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I need to find the limit for:

$ \lim_{n\to\infty} \frac {(n!)^\frac{1}{n}}{n} $

I know the answer is $\frac {1}{e}$ but I have no idea how to get that answer. I'd appreciate some help.

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marked as duplicate by Start wearing purple, Norbert, David Mitra, Nick Peterson, Stefan Hamcke Jul 20 '13 at 21:28

This question has been asked before and already has an answer. If those answers do not fully address your question, please ask a new question.

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    $\begingroup$ Do you know Stirling's approximation? $\endgroup$ – Daniel Fischer Jul 20 '13 at 20:59
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    $\begingroup$ See this. $\endgroup$ – David Mitra Jul 20 '13 at 21:00
  • $\begingroup$ @DanielFischer : I know it, but I'm not supposed to use it for this. $\endgroup$ – Shookie Jul 20 '13 at 21:03
  • $\begingroup$ You might want to look at this question:math.stackexchange.com/questions/171904/… $\endgroup$ – user84413 Jul 20 '13 at 21:08
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Of course, there is a way using Stirling's approximation. If you wish to look at some different method:

$\lim\limits_{n\to\infty} \frac {(n!)^\frac{1}{n}}{n}=\exp \left[\lim\limits_{n\to \infty}\frac{1}{n}\sum_{k=1}^n\log \frac{k}{n}\right]=\exp\left[\int_0^1\log x dx\right]=e^{-1}$

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  • $\begingroup$ +1 The solution is interesting, but the justification as to why the sum approaches the integral is different from that in usual proper Riemann integrals. $\endgroup$ – Pedro Tamaroff Jul 20 '13 at 21:11
  • $\begingroup$ I used $\lim\limits_{n\to \infty}\frac{1}{n}\sum\limits_{k=1}^nf(\frac{k}{n})=\int\limits_0^1f(x)dx$. And this will be true for any Riemann integrable function. Isn't it? $\endgroup$ – Kunnysan Jul 20 '13 at 21:17
  • $\begingroup$ Probably Peter meant the function $x \mapsto \log x$ is not defined at $x = 0$, so it is not Riemann integrable on $[0, 1]$, but it is Riemann integrable on $[\epsilon, 1]$ for any $\epsilon \in (0, 1)$. (That may be why the evaluation of the integral involves a not-so-trivial limit $\lim_{x \to 0^+} x\log x$.) $\endgroup$ – Tunococ Jul 20 '13 at 21:30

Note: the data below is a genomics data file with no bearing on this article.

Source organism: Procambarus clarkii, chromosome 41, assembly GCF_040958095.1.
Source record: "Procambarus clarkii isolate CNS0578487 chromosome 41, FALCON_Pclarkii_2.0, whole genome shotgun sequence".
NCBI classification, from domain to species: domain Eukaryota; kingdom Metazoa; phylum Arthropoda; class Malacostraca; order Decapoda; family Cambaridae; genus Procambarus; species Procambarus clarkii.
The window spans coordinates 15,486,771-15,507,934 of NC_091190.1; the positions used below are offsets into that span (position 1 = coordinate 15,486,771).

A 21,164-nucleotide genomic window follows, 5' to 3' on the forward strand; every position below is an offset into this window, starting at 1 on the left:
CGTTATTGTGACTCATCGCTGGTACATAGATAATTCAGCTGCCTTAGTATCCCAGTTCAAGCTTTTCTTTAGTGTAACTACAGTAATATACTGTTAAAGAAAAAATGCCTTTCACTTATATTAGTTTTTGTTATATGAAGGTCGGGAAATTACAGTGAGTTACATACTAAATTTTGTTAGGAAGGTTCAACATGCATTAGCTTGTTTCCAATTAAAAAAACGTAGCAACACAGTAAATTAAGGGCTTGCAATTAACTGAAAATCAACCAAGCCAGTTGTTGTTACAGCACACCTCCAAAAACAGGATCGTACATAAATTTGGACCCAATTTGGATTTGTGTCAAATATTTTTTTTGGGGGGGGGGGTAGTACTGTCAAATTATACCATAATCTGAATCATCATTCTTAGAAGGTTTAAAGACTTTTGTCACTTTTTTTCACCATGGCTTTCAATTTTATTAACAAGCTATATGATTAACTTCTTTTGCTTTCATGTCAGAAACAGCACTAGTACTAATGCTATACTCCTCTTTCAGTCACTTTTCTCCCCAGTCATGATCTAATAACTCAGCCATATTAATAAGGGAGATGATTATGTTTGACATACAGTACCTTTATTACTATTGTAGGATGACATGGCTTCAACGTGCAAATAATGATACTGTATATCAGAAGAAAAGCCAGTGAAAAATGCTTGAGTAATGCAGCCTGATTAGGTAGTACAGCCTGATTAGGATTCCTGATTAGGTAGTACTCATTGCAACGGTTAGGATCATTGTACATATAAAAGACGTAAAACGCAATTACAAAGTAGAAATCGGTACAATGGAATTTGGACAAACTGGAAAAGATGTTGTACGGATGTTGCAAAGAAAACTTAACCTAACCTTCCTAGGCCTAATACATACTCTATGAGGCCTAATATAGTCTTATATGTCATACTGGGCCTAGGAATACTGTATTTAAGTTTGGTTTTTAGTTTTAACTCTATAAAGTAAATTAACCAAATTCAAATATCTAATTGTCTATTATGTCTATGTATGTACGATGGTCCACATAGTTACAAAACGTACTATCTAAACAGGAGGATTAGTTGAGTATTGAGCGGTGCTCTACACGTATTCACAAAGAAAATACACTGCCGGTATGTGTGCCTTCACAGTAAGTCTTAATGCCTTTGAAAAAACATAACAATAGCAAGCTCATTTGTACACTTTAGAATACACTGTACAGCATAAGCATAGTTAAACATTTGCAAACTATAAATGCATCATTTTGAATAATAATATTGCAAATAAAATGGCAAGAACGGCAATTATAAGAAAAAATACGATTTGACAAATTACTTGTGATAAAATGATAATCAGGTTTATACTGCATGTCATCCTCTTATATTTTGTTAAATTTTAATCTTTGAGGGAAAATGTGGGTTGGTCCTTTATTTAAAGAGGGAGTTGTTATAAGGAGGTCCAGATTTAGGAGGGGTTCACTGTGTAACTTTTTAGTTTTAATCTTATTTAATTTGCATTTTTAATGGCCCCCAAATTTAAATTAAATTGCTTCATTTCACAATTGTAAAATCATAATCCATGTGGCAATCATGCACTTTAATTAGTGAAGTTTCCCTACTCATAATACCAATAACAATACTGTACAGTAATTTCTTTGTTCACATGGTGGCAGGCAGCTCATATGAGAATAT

• $\begingroup$ Yes, @Tunococ, I mean that $\log x$ is improperly integrable, but as I say in my answer, the result holds since $\log$ is monotone. $\endgroup$ – Pedro Tamaroff Jul 20 '13 at 21:31
  • $\begingroup$ Kunnysan: note your sum avoids $x=0$, but we need that any partition of $[0,1]$ includes that number. You're effectively taking a limit $\epsilon \to 0^{+}$ of $\int_\epsilon^1$ in some sense =) $\endgroup$ – Pedro Tamaroff Jul 20 '13 at 21:32
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Let $a_n=\dfrac{n!}{n^n}$. This is a sequence of positive numbers. A well known theorem says that in this case, if $\ell =\lim \dfrac{a_{n+1}}{a_n}$ exists then so does $\ell'=\lim a_n^{1/n}$ and both are equal. You should be able to obtain what $\ell$ is.


One can shed some light on Kunnysan's solution.

If $f:[a,b]\to\Bbb R$ is properly integrable on $[a,b]$; define $$f_{kn}=f(a+k\delta_n)\; ;\;\delta_n=\frac{b-a}n$$

Then $$\lim\limits_{n\to\infty}\left(f_{1n}f_{2n}\cdots f_{nn}\right)^{1/n}\to \exp\left(\frac{1}{b-a}\int_a^b \log f(x) dx\right)$$

provided $\sup\limits_{[a,b]} f>0$.

In the case of $f(x)=x$, the result holds, but rather because

If $f$ is monotone on $(0,1)$ and the (improper) integral $\int_0^1 f$ exists, then $$\frac 1n \sum_{k=1}^{n-1} f\left(\frac{k}n\right)\to\int_0^1 f$$

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$$\ln \frac {(n!)^\frac{1}{n}}{n} =\frac{\ln(n!)-\ln n^n}{n}$$

By Stolz Cezaro

$$\lim_n \ln \frac {(n!)^\frac{1}{n}}{n} =\lim_n \ln((n+1)!)-\ln (n+1)^{n+1} -\ln(n!)+\ln(n^n)= \lim_n \ln \frac{(n+1)!n^n}{n!(n+1)^{n+1}}$$ $$ =\lim_n \ln \frac{n^n}{(n+1)^{n}}=-\lim_n \ln \frac{(n+1)^{n}}{n^n}=-\lim_n \ln \left( 1+\frac{1}{n}\right)^n=-1$$

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